At the beginning of the position paper they made the following statement; “Ironically, widespread condemnation of the PASG took place in the absence of scientific validation that it was detrimental in all situations. Negative outcomes in a limited number of restricted applications have been extrapolated to the broad gamut clinical situations. EMS providers should still be taught that the PASG is an acceptable treatment modality, and the medical direction may or [may] not elect to use it.”
The physicians then made recommendations for its use and here’s a brief synopsis of what they said based on the literature.
PASGs are useful: for pelvic injuries with hypotension; hypotension due to ruptured abdominal aortic aneurisms (AAA); severe traumatic hypotension; uncontrollable hemorrhage of the lower extremities; and anaphylactic shock in patients unresponsive to standard therapy.
They may also be useful in treating patients with penetrating abdominal trauma; a rapid heart rate caused by paroxysmal supraventricular tachycardia (PSVT); hypotension due to hypothermia; septic shock; urologic shock which cannot be controlled by other means; uncontrolled gynecological hemorrhage; and ruptured ectopic pregnancy.
I’m sure at least a couple of items on the list are curious to some readers. Let me explain what actually happens in the body when the suit is applied.
Once applied, the PASG increases peripheral vascular resistance. This limits blood return from the areas covered by the suit, which created pressure limiting the potential for blood getting into the bleeding area. It increases cardiac output. The pressure created peripherally increases pre-load to the heart, therefore increasing output.
Some of us were taught that PASG suits would auto transfuse up to two liters of blood. Auto transfusing does occur to a limited degree.
The PASGs increase central perfusion pressure. When it comes to head injuries, that point interests me. We are taught that use of PASGs on patients with head injuries might be a contraindication, but studies on comatose patients actually show that increasing blood pressure to the brain overcame intracranial pressure increases.
Moving on, let’s look at PSVT and why people with persistent tachycardia benefit from PASG.
Patients with symptomatic PSVT have decreased cardiac output due to the heart rate. If you are on a basic unit, without medications for this, or if the drugs don’t work, PASG increases cardiac output and some studies have shown that to be beneficial.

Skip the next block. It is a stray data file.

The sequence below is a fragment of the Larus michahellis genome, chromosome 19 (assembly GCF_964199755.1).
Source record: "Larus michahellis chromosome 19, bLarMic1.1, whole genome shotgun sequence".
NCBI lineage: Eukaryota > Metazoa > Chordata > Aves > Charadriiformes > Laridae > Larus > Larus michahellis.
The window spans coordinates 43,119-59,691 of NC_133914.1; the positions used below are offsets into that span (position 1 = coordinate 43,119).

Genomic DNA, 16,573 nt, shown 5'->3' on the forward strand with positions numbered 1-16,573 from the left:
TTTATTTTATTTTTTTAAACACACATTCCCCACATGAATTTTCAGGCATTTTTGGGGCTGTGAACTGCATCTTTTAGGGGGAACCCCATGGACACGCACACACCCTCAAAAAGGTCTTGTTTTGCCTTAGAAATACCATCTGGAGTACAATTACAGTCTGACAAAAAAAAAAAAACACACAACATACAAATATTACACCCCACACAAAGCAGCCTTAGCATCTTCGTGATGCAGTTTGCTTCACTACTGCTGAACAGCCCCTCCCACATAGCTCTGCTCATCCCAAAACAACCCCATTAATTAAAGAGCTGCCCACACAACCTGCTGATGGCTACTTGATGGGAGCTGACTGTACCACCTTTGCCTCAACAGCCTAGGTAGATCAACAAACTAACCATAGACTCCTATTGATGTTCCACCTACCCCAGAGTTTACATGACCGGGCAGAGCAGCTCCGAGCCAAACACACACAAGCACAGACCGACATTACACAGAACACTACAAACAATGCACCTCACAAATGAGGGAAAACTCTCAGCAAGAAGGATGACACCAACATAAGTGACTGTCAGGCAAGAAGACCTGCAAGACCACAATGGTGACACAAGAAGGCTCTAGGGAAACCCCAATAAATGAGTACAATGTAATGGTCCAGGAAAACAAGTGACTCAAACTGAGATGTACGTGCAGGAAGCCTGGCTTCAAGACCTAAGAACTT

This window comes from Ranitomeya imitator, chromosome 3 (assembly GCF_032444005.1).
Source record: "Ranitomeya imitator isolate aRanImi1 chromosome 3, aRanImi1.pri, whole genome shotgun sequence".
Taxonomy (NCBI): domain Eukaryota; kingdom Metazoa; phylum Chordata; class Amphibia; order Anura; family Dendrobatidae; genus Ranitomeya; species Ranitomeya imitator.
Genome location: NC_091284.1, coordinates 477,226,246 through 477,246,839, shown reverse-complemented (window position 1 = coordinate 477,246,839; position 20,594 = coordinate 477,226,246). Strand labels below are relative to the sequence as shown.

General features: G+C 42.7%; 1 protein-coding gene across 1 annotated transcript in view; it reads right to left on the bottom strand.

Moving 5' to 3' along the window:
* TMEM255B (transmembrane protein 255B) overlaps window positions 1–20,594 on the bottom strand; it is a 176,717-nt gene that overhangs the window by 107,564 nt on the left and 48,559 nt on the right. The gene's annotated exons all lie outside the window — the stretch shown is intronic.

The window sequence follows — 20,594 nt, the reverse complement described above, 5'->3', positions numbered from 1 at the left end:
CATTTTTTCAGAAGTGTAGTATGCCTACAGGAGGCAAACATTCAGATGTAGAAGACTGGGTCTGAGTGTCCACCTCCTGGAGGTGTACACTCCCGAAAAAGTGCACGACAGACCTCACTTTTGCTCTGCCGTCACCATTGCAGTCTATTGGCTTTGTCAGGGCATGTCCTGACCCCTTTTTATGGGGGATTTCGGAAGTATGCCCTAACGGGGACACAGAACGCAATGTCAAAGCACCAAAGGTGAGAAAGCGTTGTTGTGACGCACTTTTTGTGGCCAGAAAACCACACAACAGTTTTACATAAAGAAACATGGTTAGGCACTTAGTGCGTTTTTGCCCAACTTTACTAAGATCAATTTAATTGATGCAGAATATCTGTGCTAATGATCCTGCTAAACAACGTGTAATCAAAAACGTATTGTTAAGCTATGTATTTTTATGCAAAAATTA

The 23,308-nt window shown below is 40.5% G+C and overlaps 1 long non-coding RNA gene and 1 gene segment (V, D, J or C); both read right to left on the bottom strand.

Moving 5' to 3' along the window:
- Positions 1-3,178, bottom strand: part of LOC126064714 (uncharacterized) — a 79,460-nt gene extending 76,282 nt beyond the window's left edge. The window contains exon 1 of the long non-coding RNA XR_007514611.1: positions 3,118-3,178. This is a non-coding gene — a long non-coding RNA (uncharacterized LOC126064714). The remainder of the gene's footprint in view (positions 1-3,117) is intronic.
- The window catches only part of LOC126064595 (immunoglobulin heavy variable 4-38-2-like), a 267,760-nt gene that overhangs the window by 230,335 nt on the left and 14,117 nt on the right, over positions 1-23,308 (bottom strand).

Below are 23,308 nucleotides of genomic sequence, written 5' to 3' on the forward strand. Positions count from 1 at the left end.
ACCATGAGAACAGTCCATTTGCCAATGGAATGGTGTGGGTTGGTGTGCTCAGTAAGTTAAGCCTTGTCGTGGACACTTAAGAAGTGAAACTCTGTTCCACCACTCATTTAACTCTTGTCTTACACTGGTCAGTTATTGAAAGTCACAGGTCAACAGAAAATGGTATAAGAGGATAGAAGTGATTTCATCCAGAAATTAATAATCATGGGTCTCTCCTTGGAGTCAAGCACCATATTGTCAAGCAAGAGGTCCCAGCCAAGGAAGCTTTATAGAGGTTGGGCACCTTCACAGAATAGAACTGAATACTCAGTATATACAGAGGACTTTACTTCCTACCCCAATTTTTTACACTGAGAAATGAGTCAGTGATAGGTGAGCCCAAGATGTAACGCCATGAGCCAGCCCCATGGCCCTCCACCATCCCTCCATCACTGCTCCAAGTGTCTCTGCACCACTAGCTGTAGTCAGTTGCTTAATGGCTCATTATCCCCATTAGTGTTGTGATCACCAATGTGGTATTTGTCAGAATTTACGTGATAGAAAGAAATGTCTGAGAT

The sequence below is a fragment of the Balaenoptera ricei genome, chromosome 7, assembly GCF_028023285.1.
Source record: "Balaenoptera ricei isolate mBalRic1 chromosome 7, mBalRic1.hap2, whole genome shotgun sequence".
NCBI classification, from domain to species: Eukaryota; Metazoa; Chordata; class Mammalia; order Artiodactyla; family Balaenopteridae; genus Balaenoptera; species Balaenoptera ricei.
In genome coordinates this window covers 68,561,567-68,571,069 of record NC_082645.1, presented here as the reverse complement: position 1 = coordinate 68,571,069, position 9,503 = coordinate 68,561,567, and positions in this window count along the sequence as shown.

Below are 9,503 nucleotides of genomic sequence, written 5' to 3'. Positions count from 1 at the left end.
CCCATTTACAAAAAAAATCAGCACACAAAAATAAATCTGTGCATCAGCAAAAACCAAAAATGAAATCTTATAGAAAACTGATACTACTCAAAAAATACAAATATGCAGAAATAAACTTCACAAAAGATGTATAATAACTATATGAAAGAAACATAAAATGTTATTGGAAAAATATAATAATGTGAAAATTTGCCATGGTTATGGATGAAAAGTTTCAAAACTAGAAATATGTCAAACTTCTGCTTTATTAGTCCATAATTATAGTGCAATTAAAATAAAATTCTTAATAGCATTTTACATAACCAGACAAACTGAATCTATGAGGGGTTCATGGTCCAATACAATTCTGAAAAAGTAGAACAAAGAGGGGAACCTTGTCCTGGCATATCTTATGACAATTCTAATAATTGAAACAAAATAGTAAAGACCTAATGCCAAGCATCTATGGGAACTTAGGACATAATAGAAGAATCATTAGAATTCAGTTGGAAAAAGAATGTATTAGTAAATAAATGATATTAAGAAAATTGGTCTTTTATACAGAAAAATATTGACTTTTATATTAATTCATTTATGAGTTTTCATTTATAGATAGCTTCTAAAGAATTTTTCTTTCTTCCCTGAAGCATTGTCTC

With conditions like anaphylaxis, septic and urologic shock, these patients have dilated vascular beds. Think of this as a pressurized system that suddenly gets bigger.
Relating it to fire fighting terms, think of it like you’re pumping water into 1.5-inch lines off a water thief appliance and someone opens a 2.5-inch line.
It’s the same thing with dilated vascular beds – the systems get bigger and the pressure drops. The PASG helps reverse that condition by compressing half the body, helping to compress the expanded circulatory system.
Of the items listed on the physicians’ association list, the two I was most excited to see were ectopic pregnancies and uncontrolled gynecological hemorrhage. If you have ever been on one of these calls, you know the patients can exsanguinate (bleed out) right before your eyes and there’s not much that can be done about it in the field. Studies show the PASG can help and give some hope in those situations.
The other item on the list I was pleased to see was the AAA studies. Patients with ruptured abdominal aortic aneurisms can also crash very quickly and anything that can be done to slow the bleeding until they get to surgery is a big plus. I personally had a case where we used a PASG on a rupture case and the patient stayed in the suit until surgery, which successfully repaired the damage and the man returned to a productive life.
It also should be pointed out that PASGs may not be appropriate for the following: penetrating chest trauma, diaphragmatic rupture, cardiogenic shock, cardiac tamponade, cardiac arrest, bleeding above the diaphragm, and as a splint to the lower extremities.
In these cases just remember what the suit does and what it cannot do. Don’t use it without considering its function and think about not only what good it will do, but what harm it can do to the patient. For example, in the case where the patient has blood or fluid in the chest, the suit is going to keep more blood in the upper part of the body and may cause the patient to bleed more. Considering the circulatory effects the suit has, you don’t want it to use it for a splint, nor do you want to use it for cardiac arrest patients as it just doesn’t seem to help them.
Topics For Future
While I may have started out with a whole list of ideas I wanted to talk about regarding bleeding control, I’ve only covered a few of them. In future columns, I’ll discuss more equipment and the science that tells us how to use them and why they work.
In the meantime, feel better about keeping that tourniquet in your bag and, when needed, use it in accordance with your protocols. While you’re at it, go look for that PASG, check it out, familiarize yourself with its applications and don’t be afraid to use it when appropriate.
Till next time, be safe.
Editor’s Note: Will Chapleau, who has 30 years of EMS experience, is chief of the Chicago Heights (Ill.) Fire Department. He has served as the chairperson for the Prehospital Trauma Life Support (PHTLS) program since 1996 and has been a member of its international faculty since 1984. He is a board member of the National Association of EMS Educators.